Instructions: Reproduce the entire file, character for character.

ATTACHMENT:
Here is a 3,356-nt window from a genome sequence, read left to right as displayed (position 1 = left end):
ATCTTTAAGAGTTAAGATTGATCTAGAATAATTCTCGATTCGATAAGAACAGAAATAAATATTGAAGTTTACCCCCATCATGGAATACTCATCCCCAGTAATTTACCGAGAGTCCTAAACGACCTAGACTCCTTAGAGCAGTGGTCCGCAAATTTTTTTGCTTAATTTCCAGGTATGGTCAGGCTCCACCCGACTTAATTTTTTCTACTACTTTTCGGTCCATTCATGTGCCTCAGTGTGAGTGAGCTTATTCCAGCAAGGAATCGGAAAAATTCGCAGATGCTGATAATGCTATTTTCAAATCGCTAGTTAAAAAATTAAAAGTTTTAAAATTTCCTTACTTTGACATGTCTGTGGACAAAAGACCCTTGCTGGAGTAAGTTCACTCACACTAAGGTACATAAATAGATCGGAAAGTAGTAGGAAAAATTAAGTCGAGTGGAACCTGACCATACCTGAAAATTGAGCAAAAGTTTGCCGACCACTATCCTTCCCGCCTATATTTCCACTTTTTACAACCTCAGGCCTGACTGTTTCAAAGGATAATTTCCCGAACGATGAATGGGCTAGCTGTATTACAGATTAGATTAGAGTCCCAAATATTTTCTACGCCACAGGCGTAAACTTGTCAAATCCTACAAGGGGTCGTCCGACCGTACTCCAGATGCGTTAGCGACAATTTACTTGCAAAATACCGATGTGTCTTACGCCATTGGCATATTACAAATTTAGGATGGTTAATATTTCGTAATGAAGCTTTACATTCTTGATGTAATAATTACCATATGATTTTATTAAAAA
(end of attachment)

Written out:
Here is a 3,356-nt window from a genome sequence, read left to right as displayed (position 1 = left end):
ATCTTTAAGAGTTAAGATTGATCTAGAATAATTCTCGATTCGATAAGAACAGAAATAAATATTGAAGTTTACCCCCATCATGGAATACTCATCCCCAGTAATTTACCGAGAGTCCTAAACGACCTAGACTCCTTAGAGCAGTGGTCCGCAAATTTTTTTGCTTAATTTCCAGGTATGGTCAGGCTCCACCCGACTTAATTTTTTCTACTACTTTTCGGTCCATTCATGTGCCTCAGTGTGAGTGAGCTTATTCCAGCAAGGAATCGGAAAAATTCGCAGATGCTGATAATGCTATTTTCAAATCGCTAGTTAAAAAATTAAAAGTTTTAAAATTTCCTTACTTTGACATGTCTGTGGACAAAAGACCCTTGCTGGAGTAAGTTCACTCACACTAAGGTACATAAATAGATCGGAAAGTAGTAGGAAAAATTAAGTCGAGTGGAACCTGACCATACCTGAAAATTGAGCAAAAGTTTGCCGACCACTATCCTTCCCGCCTATATTTCCACTTTTTACAACCTCAGGCCTGACTGTTTCAAAGGATAATTTCCCGAACGATGAATGGGCTAGCTGTATTACAGATTAGATTAGAGTCCCAAATATTTTCTACGCCACAGGCGTAAACTTGTCAAATCCTACAAGGGGTCGTCCGACCGTACTCCAGATGCGTTAGCGACAATTTACTTGCAAAATACCGATGTGTCTTACGCCATTGGCATATTACAAATTTAGGATGGTTAATATTTCGTAATGAAGCTTTACATTCTTGATGTAATAATTACCATATGATTTTATTAAAAA